Browning safes make a great investment. Whether it is to protect valuables from fire or theft, or to safely keep guns away from curious children, owning a safe is a great idea. And a beautifully handcrafted safe just looks fantastic. Contrary to what you may think, all safes are not created equal. Let’s cut through it just a bit and discover just what it is about Browning safes that makes them one of the world-class leaders in the safe industry. They have been making safes for over 30 years and all of the quality, precision, tradition, and craftsmanship that they are known for goes into each and every safe that comes off the production line. Let’s look at what makes Browning different, and what to shop for when looking at safes.

First of all, Browning safes is the innovator of many of the features that are marketed by safe companies as premium or essential features in their safes, like vault type cam locking systems, advanced fire protection, easy access, high capacity gun storage, and living room quality finish.

Let’s explore some of the things to look for in a safe. These are things you may not have thought about unless you are in the business of making safes. Browning safes adhere to the old adage, what you can’t see does matter. Not all browning safes have all the features, but with a little effort on your part you can easily learn about them and decide what ones are important to you.

Obviously, theft protection has to be the first thing to look at. Your safe must be able to keep an intruder at bay until he either gives up because it is taking too much time, or making too much noise. Criminals often start by attacking the safe door. Browning safes have a dual form door on many of their safes. This is much better than safes made with just one thick door because it makes the door rigid and strong. Some other safes have doors that can be pried, bent, and warped on the hinges. Even with a thick door, it can still bend. Not good.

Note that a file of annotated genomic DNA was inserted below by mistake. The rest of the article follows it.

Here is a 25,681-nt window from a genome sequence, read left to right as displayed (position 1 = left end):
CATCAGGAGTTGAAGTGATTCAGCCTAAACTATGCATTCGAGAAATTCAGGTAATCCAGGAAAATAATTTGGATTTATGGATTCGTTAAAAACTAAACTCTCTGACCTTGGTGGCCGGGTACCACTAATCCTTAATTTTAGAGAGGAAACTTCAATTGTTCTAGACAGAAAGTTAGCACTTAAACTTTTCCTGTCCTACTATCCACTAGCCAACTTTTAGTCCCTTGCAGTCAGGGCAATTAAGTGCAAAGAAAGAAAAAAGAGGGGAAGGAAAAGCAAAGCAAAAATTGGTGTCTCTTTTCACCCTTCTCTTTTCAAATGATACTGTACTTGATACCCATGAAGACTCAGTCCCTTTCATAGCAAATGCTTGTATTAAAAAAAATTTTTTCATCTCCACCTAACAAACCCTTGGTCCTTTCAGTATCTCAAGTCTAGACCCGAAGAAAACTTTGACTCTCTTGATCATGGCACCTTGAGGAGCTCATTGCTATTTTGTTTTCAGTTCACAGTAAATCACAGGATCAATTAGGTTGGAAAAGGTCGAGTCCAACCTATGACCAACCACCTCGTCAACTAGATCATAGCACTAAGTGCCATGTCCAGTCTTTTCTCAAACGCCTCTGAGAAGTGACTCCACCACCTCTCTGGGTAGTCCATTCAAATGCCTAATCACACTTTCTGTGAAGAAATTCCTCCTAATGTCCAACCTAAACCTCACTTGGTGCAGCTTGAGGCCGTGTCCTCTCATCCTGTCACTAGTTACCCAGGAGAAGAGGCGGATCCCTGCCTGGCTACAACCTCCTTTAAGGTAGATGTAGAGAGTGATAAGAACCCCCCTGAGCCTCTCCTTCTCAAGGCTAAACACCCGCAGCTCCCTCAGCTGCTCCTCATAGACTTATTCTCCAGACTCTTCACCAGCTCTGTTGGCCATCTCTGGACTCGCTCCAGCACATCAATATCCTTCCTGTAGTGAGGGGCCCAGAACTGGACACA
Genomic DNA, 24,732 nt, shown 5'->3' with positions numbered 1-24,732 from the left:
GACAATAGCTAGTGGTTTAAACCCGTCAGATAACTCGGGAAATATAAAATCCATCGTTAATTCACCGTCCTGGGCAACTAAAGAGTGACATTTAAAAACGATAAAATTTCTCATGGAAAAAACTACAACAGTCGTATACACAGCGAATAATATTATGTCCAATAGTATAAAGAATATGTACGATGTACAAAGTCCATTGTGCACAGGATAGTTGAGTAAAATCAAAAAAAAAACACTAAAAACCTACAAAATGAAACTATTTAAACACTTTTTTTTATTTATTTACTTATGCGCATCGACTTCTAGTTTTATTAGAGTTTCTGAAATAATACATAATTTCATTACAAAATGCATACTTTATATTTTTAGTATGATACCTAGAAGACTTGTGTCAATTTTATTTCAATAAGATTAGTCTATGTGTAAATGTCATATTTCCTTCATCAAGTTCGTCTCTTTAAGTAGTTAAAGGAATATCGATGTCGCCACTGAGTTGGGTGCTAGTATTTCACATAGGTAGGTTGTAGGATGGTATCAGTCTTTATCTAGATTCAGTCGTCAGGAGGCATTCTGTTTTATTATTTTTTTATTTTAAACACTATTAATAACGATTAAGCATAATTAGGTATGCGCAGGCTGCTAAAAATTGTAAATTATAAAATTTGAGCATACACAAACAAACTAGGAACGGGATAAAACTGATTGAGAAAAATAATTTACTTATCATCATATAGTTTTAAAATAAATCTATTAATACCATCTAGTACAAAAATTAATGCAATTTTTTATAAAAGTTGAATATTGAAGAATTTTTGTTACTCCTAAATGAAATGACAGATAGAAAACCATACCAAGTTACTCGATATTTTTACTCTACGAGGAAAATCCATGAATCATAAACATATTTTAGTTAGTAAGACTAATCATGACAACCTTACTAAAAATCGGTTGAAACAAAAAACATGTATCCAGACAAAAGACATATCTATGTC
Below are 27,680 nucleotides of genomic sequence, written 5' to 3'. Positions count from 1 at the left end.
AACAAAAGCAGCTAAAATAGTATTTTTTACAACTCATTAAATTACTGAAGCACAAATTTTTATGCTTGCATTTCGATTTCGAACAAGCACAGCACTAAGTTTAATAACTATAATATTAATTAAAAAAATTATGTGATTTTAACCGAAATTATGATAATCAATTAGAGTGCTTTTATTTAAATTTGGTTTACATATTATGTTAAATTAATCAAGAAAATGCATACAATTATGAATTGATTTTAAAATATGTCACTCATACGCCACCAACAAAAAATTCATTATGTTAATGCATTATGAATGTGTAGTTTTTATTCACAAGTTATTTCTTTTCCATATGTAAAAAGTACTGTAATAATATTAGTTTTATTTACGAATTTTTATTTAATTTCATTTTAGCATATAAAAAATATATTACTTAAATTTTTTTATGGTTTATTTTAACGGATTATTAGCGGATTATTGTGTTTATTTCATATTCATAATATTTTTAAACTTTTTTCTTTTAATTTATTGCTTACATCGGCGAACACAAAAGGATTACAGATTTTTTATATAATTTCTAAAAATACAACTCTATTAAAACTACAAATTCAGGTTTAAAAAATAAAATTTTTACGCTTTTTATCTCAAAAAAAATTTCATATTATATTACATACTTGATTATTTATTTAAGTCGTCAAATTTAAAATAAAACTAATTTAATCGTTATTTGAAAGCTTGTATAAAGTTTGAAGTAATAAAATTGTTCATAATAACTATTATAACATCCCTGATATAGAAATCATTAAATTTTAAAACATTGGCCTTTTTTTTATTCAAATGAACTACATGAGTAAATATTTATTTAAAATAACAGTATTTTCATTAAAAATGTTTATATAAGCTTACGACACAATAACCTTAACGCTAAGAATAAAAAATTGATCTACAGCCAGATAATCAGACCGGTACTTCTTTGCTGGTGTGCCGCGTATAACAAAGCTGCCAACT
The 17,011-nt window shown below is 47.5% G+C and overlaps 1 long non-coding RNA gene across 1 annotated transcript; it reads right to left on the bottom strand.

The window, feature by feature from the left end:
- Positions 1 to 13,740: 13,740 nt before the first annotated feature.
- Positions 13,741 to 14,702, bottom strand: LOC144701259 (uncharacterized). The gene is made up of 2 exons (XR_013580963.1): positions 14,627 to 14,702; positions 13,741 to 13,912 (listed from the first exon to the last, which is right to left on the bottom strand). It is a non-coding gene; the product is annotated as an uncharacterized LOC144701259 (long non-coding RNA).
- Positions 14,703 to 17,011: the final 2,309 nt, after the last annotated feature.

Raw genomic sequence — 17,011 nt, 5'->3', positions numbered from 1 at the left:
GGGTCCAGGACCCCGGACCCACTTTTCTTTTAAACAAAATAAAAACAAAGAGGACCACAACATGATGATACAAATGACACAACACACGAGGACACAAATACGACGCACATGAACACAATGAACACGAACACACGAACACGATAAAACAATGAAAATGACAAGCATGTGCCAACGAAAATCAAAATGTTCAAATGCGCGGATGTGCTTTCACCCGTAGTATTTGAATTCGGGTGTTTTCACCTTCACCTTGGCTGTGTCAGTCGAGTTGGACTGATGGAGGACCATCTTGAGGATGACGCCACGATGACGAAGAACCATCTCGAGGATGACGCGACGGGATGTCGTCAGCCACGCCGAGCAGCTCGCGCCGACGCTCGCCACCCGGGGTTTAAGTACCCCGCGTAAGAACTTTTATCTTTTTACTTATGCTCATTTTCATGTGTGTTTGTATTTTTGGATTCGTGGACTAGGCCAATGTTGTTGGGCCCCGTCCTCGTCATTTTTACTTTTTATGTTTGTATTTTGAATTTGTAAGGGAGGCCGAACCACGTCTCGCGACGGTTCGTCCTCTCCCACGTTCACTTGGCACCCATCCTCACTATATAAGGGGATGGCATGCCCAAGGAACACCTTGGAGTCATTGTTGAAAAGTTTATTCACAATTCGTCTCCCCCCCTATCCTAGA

Browning safes have a locking mechanism that allows the locking bolts to move on a cam system. External force is, therefore, ineffective against this system because pressure applied goes to the cam and not to the lock itself. Other manufactures bolt systems can be opened by drilling the side of the safe and applying pressure to a bolt. Browning safes have protection right up front and makes it virtually impossible for a thief to gain access because the bolt is isolated from the lock.

Another thing to check is the door frame itself. You want to find steel reinforcement, not wood trim or even sheet rock for strength. The door frame is a critical part of the safe and Browning safes are, once again, solid with real steel reinforcement. External hinges allow the door to open 180 degrees. And, even if they are cut off, the door still remains closed because the bolts are still engaged behind the hinges. This feature also makes the safe easier to move by allowing the door to be removed. #5 screw diameter